Is there a Trump Master Plan to Eliminate the National Debt?

By Dr. Larry Fedewa (September 29, 2018)
The Threat
The greatest threat to the long-term security of the United States of America is the $21 trillion (and growing) national debt. There are many possible outcomes of an uncontrolled national debt – none of them good. Gradual outcomes have already begun in the form of efforts to undermine the position of the dollar as the world’s reserve currency.
The chief force behind this move is China, with serious support of the International Monetary Fund (IMF) which, with the support of the Obama administration, invented its Special Drawing Rights (SDR’s) as an alternative to the dollar for international trade.
Further, the new international development bank called BRICS (Brazil, Russia, India, China, South Africa), an economic coalition representing 41% of the world’s population and 23% of the global Gross National Product (GDP), has pledged to fund a one trillion-dollar development bank to rival the World Bank and the IMF. The rapidly increasing preferred currency of BRICS is the Chinese yuan. BRICS started as an economic coalition for mutual support but has already begun to branch out into nuclear security and similar fields of cooperation.
Some commentators, such as James Rickards, see this and similar efforts as genuine threats to the stability of the dollar. As long as the huge debt keeps growing and the proportion of the world gold supply held by the USA keeps dwindling, the USA stands to continue watching confidence in the dollar decrease apace. That path eventually leads the USA toward becoming a giant Greece or post-WWI Germany.
Conservative support for Donald Trump
One of the first reasons many conservatives supported Donald Trump for President was their expectation that the national debt was one of his main targets in making America great again. So far, there has been no movement in that direction other than his bargaining a lower price for the Jerusalem embassy and some similar economies. So, the question is, Does Mr. Trump have a long-term strategy for eliminating the national debt? Budget hawk Paul Ryan’s leaving his power position as Speaker of the House does not look like a good sign.
The Trump Strategy
There is a school of thought that maintains the following logic:
1) in order to have a chance at reducing federal spending, the USA has to have a thriving economy, because experience shows that a country cannot spend its way out of recession. The Obama administration tried that and contributed to the longest recession in history.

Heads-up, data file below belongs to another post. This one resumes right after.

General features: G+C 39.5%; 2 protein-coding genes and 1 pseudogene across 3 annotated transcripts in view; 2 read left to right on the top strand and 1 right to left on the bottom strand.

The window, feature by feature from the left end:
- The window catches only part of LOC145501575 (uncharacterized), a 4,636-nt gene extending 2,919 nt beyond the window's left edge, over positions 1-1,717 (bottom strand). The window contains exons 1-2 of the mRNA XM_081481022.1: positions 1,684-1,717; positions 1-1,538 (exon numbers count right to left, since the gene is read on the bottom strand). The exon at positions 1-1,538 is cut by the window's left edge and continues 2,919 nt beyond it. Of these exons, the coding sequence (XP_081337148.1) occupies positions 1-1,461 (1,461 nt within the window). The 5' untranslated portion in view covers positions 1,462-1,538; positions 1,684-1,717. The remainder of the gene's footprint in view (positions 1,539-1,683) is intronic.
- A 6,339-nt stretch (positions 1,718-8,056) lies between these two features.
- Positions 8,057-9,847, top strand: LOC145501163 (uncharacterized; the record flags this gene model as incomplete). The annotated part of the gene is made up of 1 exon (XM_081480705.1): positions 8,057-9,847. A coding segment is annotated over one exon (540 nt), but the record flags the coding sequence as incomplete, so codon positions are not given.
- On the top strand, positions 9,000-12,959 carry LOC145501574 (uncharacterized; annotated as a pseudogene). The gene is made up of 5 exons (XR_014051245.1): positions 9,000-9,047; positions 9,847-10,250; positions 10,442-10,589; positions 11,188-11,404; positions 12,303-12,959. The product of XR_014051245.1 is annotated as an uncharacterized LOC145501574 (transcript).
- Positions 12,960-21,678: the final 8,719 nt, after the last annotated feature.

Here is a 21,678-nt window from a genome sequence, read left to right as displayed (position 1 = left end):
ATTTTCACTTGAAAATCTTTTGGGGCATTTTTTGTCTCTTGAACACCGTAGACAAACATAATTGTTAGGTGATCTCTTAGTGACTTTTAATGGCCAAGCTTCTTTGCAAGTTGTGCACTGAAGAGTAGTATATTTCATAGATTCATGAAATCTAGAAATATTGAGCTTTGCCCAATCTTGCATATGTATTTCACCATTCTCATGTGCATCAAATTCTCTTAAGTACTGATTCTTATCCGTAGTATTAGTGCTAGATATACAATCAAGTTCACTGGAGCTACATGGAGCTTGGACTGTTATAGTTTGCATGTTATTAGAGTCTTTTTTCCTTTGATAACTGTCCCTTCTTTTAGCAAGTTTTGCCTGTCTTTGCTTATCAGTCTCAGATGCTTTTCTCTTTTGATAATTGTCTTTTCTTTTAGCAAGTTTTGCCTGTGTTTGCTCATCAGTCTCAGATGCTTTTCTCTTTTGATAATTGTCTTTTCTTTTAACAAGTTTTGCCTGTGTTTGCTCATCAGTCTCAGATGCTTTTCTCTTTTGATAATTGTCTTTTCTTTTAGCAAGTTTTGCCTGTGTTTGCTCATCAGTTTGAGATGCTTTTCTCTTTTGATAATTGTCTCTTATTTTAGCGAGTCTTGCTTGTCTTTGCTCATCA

2) But neither can a country starve its way out of recession, because the population will not stand for it.
3) Therefore, the only time spending reductions can be made successfully is when the economy is booming. This was known even in biblical times, as in the story of Joseph and Egypt’s seven years of plenty followed by seven lean years.
4) It is also necessary in these times of international challenges to maintain the USA’s military preeminence in order to guard the peace. Starving the American military as the Obama administration did would work only in a world without enemies as imagined by Obama’s idealists.
5) A strong military and a strong economy are also necessary conditions for prevailing in a contest of wills over radical re-alignment of trading relationships.
6) In order to prepare the country for federal cost-cutting, therefore, these preparations are necessary.
7) Conclusion: We are still in the first stage of the Trump national strategy,
8) The next step will be a debt reduction phase.
The Cost Cutting Phase
It is clear that the key to reducing the national debt as well as securing the dollar is the so-called entitlements. We have already heard President Trump’s most basic approach to this issue. Namely, he has promised not to rescind the Government promises to those who have contributed all their working lives to Social Security. Speaker Ryan’s formula for dealing with this issue recognizes the Government’s moral obligation to honor its role as custodian of the contributors’ funds, but also saves significant money by gradually adjusting the timing: raising the eligibility age from 62 to a later date (which corresponds to changes in the workforce which have already occurred). There are also other minimally painful adjustments available in areas of other federal and state pension programs, such as, civilian, military and railroad employees. Another area of saving has already begun with the reduction regulations and the corresponding need for enforcement personnel. The key is not really the actual metrics; at this stage the keys are the will to do it and the adequacy of the targets.
I cannot leave this topic without noting another possible advantage that may be emerging in defense of the dollar. That is the steady increase in America’s energy production. In the past, America’s major attractions to the rest of the world have been our nuclear shield and our huge retail markets. Our chief exports have been technology and the corresponding jobs it created. The energy revolution adds a major new dimension to our export menu. With the investment and legal facilitation of more sources and more refineries, America can emerge from its status as a buyer of energy to a world exporter of energy. The transition holds enormous leverage for America’s international position in reversing the balance of international trade, reversing the outflow of petrodollars, enhancing our defense of Europe, and ultimately raising our cost of living. This monumental change in America’s international position might even influence the longevity of the dollar as the world’s reserve currency – replacing gold as guarantor.
Let’s hope President Trump is on the same wave length!
© 2018, Richfield Press LC. All rights reserved.

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